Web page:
A Manufacturing Economy

Some of you may have seen Brother Hezekiah leave comments from time to time on this site. I pretty much disagree with most of what he says, but a while back he recommended this book to me, and after stumbling inadvertantly across this review of it, I may actually give the book a chance. The part of the argument that interests me is this

Those jobs in advertising, accounting, consulting, banking, law and the like — fields in which America leads the world — may be highly paid, but they have very limited export potential. American advertising agencies and accounting firms may have branches all over the world, but the need to handle local languages and other peculiarities guarantees that they mostly employ foreigners, most of the value-added takes place overseas, and only a relatively small trickle of profits and jobs come back to America.

This lack of export potential is key because in the long run, if we want to sustain the ability to pay for the cheap imports we are addicted to, we have to either export something in return or gradually sell off this country's assets. Foreigners are not going to give us something for nothing forever. At best, the dollar will continue to sag, making those imports more expensive, which reduces our standard of living.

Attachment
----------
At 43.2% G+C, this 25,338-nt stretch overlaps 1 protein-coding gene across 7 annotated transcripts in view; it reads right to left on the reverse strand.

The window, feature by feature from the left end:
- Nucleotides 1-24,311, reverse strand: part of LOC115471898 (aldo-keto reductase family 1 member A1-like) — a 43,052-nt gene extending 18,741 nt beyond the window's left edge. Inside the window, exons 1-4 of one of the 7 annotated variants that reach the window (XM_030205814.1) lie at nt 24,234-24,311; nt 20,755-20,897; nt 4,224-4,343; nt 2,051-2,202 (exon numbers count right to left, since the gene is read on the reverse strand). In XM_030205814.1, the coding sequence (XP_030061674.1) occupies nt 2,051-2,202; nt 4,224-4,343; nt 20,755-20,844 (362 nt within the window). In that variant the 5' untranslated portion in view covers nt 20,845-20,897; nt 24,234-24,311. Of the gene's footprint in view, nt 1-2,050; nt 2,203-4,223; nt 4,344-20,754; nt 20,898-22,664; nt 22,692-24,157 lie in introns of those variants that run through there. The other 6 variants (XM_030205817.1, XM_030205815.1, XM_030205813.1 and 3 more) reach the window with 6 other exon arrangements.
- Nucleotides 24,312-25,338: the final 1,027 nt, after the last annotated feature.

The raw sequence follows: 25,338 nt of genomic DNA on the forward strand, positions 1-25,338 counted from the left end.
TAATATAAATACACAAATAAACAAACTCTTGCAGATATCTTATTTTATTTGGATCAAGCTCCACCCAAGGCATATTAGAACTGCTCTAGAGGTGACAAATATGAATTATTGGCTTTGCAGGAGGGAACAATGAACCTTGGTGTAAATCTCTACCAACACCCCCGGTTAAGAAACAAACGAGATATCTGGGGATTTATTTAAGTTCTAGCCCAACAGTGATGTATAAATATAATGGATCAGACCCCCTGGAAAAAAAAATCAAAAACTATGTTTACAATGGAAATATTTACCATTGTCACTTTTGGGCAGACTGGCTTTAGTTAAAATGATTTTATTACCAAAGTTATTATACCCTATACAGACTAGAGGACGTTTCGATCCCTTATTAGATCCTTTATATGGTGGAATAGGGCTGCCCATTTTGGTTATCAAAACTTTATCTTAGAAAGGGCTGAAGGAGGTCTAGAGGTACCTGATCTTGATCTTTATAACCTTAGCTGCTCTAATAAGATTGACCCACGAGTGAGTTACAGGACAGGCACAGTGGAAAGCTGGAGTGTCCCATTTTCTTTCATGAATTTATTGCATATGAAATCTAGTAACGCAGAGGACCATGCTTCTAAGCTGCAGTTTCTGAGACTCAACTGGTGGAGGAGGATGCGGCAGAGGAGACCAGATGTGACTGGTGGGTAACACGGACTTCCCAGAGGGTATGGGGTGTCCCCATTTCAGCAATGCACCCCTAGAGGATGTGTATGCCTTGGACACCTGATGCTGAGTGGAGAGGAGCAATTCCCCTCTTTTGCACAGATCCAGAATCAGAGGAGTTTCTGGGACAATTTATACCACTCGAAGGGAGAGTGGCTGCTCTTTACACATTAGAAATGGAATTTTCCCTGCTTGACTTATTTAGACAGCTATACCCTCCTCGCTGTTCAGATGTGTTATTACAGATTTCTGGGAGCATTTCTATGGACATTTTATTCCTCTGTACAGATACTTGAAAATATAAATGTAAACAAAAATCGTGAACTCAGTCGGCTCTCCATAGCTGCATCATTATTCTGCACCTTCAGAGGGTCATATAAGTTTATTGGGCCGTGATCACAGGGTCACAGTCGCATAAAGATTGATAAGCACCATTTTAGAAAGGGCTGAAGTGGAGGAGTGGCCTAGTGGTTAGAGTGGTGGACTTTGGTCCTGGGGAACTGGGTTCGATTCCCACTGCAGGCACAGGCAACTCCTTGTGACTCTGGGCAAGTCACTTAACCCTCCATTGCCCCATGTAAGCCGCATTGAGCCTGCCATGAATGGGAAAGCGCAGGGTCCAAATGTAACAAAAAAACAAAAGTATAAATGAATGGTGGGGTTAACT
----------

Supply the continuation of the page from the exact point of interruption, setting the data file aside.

I have taken some graduate level economics, and read many books on globalization since I graduated, but I have a very difficult time understanding the full implications of America's current account deficit. Ever since I can remember, we have imported more than we have exported, and it hasn't seemed to hurt us yet. Here is the criticism of the argument I used with Brother Hezekiah

A faulty analogy is sometimes drawn to the Industrial Revolution, which made agriculture a relatively small employer and percentage of GNP. But the Industrial Revolution did not cause agricultural production to decline in absolute terms. In fact, it boomed: America grows much more and better food today than we did in 1890 when a third of the nation farmed. We remain an agricultural powerhouse and have not farmed out the production of our food to foreigners.

. I find this very interesting and, if true, I think it means the "asian tigers" are the economies of the future. I don't know though, America is the land of innovation. I think we will figure something out.